Chris Marley, assistant park superintendent, says the creek is a nice lazy float for people to paddle on a day trip. Plus, he likes its variety of scenic bluffs.
"It's a minute version of the Buffalo National River," says Marley. The country's first national river, is known for its towering bluffs. Just 38 miles southeast of the park, it makes a nice day trip from the park, as does Huntsville, Eureka Springs and Fayetteville.
Canoes, life jackets and paddles may be rented for use on War Eagle Creek at the park visitor center. The rental fees include put-in and haul-back service. One unusual aspect of the creek is that "it flows north when other (area) creeks flow south," says Minton.
The War Eagle hiking trail follows the bluff line of the creek with cane growing between the trail and the creek. Sections of the trail take hikers on the edge of the rock escarpments of the precipice. The trail ascends 150 feet to a bluff overlooking the creek, rolling hills and grazing cattle.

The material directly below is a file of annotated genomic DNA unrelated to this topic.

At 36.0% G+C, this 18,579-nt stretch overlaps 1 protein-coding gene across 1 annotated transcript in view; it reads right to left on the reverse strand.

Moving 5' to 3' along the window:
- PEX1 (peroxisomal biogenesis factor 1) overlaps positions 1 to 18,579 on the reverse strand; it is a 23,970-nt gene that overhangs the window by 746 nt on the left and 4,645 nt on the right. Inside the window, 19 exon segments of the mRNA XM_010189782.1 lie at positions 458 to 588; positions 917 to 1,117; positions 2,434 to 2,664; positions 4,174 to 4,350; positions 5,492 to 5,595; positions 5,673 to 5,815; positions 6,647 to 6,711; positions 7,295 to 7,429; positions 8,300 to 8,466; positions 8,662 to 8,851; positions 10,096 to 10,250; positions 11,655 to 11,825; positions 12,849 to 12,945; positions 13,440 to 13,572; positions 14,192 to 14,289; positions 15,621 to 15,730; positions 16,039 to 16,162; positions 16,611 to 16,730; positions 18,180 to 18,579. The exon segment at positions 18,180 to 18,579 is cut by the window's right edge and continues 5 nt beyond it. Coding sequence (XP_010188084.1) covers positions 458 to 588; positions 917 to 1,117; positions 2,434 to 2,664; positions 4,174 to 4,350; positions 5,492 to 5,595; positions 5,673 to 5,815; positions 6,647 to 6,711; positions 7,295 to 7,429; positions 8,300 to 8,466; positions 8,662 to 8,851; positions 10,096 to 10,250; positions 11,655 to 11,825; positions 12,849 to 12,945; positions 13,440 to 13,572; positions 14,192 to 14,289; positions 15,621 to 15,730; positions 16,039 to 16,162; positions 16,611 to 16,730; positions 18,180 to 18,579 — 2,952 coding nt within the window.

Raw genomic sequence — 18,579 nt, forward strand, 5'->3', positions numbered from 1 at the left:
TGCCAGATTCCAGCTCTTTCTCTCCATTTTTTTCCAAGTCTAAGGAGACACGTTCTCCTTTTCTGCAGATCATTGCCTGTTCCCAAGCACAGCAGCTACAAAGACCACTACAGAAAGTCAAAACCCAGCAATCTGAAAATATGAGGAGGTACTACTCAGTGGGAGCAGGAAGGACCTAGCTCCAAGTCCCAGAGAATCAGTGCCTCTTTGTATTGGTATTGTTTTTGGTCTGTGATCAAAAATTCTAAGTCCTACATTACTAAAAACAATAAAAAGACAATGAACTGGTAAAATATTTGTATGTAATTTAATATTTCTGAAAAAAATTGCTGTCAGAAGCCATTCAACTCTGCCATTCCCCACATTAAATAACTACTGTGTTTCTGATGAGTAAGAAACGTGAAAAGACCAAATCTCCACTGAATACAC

About halfway down the trail is War Eagle Cave. Hikers can venture about 175 feet into the small cave. A stream starts within the cave and flows out and down to join the creek. A few different species of bats frequent the cave, including gray bats, the little brown bat and the eastern pipistrelle.
Shaped like a domed snow globe, the cave is wide and high enough for several people to stand inside comfortably.
"A lot of kids enjoy it," says Minton. "It's an easy cave to go in. There's no crawling. It may be a little muddy though in some seasons."
Marley's favorite spots in the park are "the War Eagle hiking trail because it has a nice bluff overlook" and War Eagle Cave because it gives people "a nice simple taste of a cave."
The War Eagle trail is one mile long. Of the two other trails in the park, one is ¾ of a mile long and the other is 2 ½ miles in length. The Dogwood Nature Trail is the shorter trail and is named for the many flowering dogwood trees that color it in the springtime. Minton says the middle of April is the best time to see the dogwoods. Redbud, chinquapin and other oak and mulberry trees add to the forest beauty.